From the get-go, New Leaf proves that the 'New' in its title isn't deceiving: this fourth outing in the series (fifth for Japan) doesn't have you thrown into the town, forced into catering for Tom Nook, the pesky home salesmen/store employer, in order to pay off your home loan like every previous AC game had started out before. No, this time around you play as the town's Mayor. For the first time ever YOU are in control of how you play the game. You can set up Town Ordinances, to say boss your neighbors to help clean up the town, or create a Town Project and gather donations of Bells (the game's currency) over time to help build new bridges or water fountains- and it's always your choice. Sure, you still need to pay off your home loan to get a house, but you don't have to work for Tom Nook in order to do it (you start out in a tent in the beginning of the game, but there's no rush to upgrade unless you want space). You are completely free to do whatever in NL, but if you decide to take Mayor duty seriously, your Cocker Spaniel personal assistant Isabelle will give you helpful info at the Town Hall whenever you ask her. There's a great sense of progress to paying off debts, because you never now how much your new project will benefit your experience.
If there's one factor about AC that hasn't changed is its amazing spunky charm that has captivated fans of the series, new and old alike. This is prominently clear in New Leaf: from the new furry texture on the animal neighbors to their hilarious little outbursts and the way they wave/bow at you when you leave their home is adorable beyond words. Neighbors don't just pretend to hold unto items either- they occasionally do fish, catch bugs, shake trees, pull weeds and water flowers, which makes following neighbors around as much fun as listening to what they have to say. The game also looks and plays so perfectly on the 3DS that I can't see myself playing it on a home console again; the wonderful charm of AC and recommended brevity is objectively better on the 3DS. I honestly can't stop coming back for more, and I confess that I've been cheating and have found myself playing the game in longer intervals than I should have been (even my neighbors tell me I should take a break...though I believe this is another one of Nintendo's dirty little tricks to get me outside). It may take some time to unlock and see everything that's new in NL (I was a bit touchy about reviewing this game even after two weeks, because I knew I would miss something worth noting), but the pace at which things happen is at a nice slow motion; perfect for gamers on the go.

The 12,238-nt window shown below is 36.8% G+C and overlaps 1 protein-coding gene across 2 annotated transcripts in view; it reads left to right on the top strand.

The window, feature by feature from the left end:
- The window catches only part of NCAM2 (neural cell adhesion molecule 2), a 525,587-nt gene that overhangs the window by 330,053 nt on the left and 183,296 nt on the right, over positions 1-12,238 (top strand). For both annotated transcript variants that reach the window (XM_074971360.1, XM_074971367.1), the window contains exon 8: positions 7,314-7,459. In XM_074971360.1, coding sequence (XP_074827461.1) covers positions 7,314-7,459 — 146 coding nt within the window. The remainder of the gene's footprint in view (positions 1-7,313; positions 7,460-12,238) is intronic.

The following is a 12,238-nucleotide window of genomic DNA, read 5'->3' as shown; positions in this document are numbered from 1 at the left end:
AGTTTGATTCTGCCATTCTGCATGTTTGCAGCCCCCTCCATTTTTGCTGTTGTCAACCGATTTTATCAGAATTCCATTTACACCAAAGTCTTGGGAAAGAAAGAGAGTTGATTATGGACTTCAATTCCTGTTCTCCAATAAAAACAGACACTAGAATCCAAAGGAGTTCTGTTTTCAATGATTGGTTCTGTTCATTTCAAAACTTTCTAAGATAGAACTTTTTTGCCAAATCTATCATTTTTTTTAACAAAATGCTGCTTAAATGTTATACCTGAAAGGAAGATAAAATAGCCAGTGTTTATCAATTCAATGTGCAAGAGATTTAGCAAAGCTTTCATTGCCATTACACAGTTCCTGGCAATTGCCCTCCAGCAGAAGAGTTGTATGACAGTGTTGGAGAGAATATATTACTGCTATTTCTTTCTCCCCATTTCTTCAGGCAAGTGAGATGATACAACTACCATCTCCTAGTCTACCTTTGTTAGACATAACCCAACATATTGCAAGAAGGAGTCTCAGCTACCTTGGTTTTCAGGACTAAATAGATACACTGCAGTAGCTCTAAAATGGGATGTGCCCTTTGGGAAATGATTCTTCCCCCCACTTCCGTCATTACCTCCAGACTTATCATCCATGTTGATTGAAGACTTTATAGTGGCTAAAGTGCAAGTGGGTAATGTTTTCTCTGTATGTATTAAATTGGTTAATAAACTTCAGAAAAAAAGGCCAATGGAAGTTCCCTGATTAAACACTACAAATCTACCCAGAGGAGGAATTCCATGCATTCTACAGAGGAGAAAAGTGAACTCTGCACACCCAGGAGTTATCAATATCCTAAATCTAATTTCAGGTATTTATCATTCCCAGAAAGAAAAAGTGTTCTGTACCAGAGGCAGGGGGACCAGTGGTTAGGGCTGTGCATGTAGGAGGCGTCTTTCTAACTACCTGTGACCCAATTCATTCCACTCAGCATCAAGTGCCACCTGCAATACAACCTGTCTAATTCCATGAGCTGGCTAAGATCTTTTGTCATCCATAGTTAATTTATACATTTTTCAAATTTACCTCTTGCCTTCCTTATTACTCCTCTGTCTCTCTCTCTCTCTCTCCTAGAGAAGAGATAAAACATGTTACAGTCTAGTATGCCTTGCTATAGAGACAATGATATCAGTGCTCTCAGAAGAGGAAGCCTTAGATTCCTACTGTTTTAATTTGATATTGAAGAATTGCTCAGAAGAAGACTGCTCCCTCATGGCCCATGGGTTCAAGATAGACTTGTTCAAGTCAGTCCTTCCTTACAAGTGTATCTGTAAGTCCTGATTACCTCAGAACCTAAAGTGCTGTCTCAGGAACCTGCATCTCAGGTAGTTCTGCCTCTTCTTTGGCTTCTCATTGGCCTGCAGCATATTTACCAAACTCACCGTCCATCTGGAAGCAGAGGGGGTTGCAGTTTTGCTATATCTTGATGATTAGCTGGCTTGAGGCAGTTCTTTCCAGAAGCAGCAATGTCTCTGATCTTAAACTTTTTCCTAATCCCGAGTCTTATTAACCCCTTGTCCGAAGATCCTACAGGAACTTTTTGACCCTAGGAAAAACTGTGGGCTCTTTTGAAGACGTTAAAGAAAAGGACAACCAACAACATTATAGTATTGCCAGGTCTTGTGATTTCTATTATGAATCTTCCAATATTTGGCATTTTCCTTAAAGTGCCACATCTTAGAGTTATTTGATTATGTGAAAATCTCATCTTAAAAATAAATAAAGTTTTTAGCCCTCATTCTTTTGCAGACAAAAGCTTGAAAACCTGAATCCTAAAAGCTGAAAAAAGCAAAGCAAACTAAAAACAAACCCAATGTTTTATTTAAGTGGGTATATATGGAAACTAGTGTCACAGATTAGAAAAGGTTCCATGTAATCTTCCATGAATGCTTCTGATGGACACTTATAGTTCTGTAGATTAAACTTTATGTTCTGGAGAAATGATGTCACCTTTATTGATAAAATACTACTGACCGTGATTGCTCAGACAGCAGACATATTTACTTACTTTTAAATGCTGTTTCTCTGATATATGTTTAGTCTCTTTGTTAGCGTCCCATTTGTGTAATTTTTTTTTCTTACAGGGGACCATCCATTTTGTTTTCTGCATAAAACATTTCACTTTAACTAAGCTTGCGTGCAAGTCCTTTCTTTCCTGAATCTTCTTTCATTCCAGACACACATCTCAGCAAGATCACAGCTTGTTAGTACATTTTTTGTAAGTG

The island from the GCN Animal Crossing is back, and it's better than ever. If the many things you can do in your village doesn't satisfy your gaming pleasures, the island offers a huge assortment of mini-games called "tours", where you have to beat the clock under various conditions to win tokens that you can exchange to get exclusive items at the giftshop. Though many of the ocean fish and insects aren't exclusive to the islands anymore (you can catch pretty much every fish and insect in your town) the island is the only place to get the Wet Suit, which let's you swim in the ocean; collecting a new assortment of bottom dwelling marine life, expanding an already impressive Collectopedia. Avid kleptomaniacs will have to wait over a year to catch and collect everything that the game has to offer, maybe even more. But remember: it's not a game meant for 4-7 hour play sessions, so waiting isn't a major concern.
Lastly, your experience with AC:NL is purely random and unique. You might not like the neighbors you get or the dumb shirts they hand you in exchange for that fish you tried so hard to catch (which also was based on luck) but it's not like that everyday. That's the beauty of AC: you never know what's going to happen next. And with New Leaf I can totally stand behind that philosophy even after playing every previous game in the series. NL is a brand new fresh experience, and the 'New' in the title is in no way unambiguous. I absolutely can't recommend this game enough- this review barely does any justice to describe everything that this game has to offer. Animal Crossing: New Leaf is a wonderful journey that 3DS owners of any age cannot miss; whether you played all the AC games prior or it's your first time. Animal Crossing has finally found a way back into my life...and I will never let it go again.
+Fantastic replay value and content, both old and new.
+Pacing is perfect no matter what kind of gamer you are.
+Charm is unmatched by any game I've ever played.
-Unlocking new content and items can be a slow process.
Posted by N5S at 10:04 AM